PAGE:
North Valley community worried about impact from bills aimed to toughen up immigration enforcement

EMBED </>More Videos

Two bills are moving forward after the House passed legislation targeting funding for sanctuary cities, and strengthening immigration enforcement. (KFSN)

Two bills are moving forward after the House passed legislation targeting funding for sanctuary cities, and strengthening immigration enforcement.

"We are a nation of laws and we will no longer look the other way," Homeland Security Secretary John Kelly said.

The bills hit close to home for Livingston, more than 40-percent of the city's population is from another country and they recently declared themselves a sanctuary city. Some city leaders said regardless of legal status criminals will be handled as so.

"On the portion of Kate's Law, I totally agree with that. Doesn't matter if you're a-- what your status is-- criminals need to be punished regardless of your status," said Grupal Samara, Livingston Mayor Pro-Tem.

But critics of the bills say call it an attack on immigrant communities.

"I think Kate's Law is a way for our Republicans to villainies immigrants," said Alex McCabe, Livingston City Council Member.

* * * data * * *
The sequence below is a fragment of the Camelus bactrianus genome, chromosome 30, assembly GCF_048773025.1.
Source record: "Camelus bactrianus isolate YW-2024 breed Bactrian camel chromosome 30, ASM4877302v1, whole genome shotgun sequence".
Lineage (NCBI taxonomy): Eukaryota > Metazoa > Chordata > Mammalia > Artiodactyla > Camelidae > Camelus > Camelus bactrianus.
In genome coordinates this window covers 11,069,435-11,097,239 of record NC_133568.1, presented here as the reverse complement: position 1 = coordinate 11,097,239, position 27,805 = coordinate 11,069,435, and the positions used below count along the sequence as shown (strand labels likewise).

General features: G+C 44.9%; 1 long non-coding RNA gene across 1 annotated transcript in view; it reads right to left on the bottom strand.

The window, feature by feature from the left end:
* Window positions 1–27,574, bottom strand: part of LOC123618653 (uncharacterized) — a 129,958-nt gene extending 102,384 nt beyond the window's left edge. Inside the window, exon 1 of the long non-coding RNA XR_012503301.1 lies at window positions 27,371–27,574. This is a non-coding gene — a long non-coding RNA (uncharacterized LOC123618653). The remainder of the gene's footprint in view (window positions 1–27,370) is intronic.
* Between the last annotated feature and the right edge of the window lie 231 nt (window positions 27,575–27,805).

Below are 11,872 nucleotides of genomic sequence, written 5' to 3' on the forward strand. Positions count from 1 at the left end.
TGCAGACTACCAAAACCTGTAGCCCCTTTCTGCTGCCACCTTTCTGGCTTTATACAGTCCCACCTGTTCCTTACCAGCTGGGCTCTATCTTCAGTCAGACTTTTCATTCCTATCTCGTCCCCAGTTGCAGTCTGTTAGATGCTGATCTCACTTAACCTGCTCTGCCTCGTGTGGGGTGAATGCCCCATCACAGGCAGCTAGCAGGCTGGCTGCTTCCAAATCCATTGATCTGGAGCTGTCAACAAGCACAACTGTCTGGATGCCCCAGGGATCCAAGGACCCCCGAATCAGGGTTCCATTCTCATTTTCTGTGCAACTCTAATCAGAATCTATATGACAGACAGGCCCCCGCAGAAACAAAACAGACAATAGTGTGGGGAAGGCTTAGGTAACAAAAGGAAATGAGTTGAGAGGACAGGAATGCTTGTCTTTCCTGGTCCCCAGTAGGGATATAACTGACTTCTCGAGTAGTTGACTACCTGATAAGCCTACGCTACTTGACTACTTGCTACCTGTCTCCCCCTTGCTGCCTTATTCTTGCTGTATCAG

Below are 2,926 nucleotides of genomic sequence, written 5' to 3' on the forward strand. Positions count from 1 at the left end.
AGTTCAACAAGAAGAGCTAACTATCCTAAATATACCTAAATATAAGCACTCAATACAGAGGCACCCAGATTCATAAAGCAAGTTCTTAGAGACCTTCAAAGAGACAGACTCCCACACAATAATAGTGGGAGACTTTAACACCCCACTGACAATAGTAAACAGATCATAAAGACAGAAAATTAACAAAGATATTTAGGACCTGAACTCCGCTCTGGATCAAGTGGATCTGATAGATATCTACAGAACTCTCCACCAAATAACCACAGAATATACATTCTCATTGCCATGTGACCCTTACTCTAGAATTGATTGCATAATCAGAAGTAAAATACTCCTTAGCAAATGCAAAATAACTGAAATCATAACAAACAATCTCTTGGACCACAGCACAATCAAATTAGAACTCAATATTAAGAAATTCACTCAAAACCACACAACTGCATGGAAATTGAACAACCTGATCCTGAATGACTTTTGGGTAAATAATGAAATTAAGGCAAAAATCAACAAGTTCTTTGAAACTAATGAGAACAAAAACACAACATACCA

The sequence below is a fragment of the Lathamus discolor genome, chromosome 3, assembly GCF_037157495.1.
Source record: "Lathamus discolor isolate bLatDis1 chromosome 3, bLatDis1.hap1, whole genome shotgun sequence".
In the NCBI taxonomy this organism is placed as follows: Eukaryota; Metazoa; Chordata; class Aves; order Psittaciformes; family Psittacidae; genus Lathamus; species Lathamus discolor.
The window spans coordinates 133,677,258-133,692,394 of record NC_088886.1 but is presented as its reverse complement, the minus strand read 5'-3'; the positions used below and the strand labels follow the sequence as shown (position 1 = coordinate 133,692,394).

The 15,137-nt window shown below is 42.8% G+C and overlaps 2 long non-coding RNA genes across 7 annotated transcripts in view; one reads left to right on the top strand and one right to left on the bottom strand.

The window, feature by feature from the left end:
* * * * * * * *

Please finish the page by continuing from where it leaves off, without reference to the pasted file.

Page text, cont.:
Kate's Law aims to enhance penalties for convicted and deported criminals who re-enter the country illegally. Another immigration bill called the "No Sanctuary for Criminals Act" would hold certain federal funds from sanctuary cities such as Livingston.

The city's police department relies on grants-- they currently have one that funds a full time officer.

Livingston Police Chief Ruben Chavez said, "If that were to be cut, it would impact us and we'd have to find other funding sources to fund that officer."

But McCabe said he is taking action now and has started his own source of back up funding in case government money is cut.

"I've made it so 50-percent of every dollar I earn is going to my non-profit. I will be directing the proceeds of that non-profit to do the stop gap funding if need be."

City officials said the amount cut can vary, but the immediate about would be $90,000 to $150,000.

The bills will now move to the Senate for consideration.

Related Topics:
politicsimmigrationsenatecongressmerced countyLivingston
(Copyright ©2017 KFSN-TV. All Rights Reserved.)

Load Comments
MERCED COUNTY
More merced county

POLITICS
More Politics

Top Stories
Show More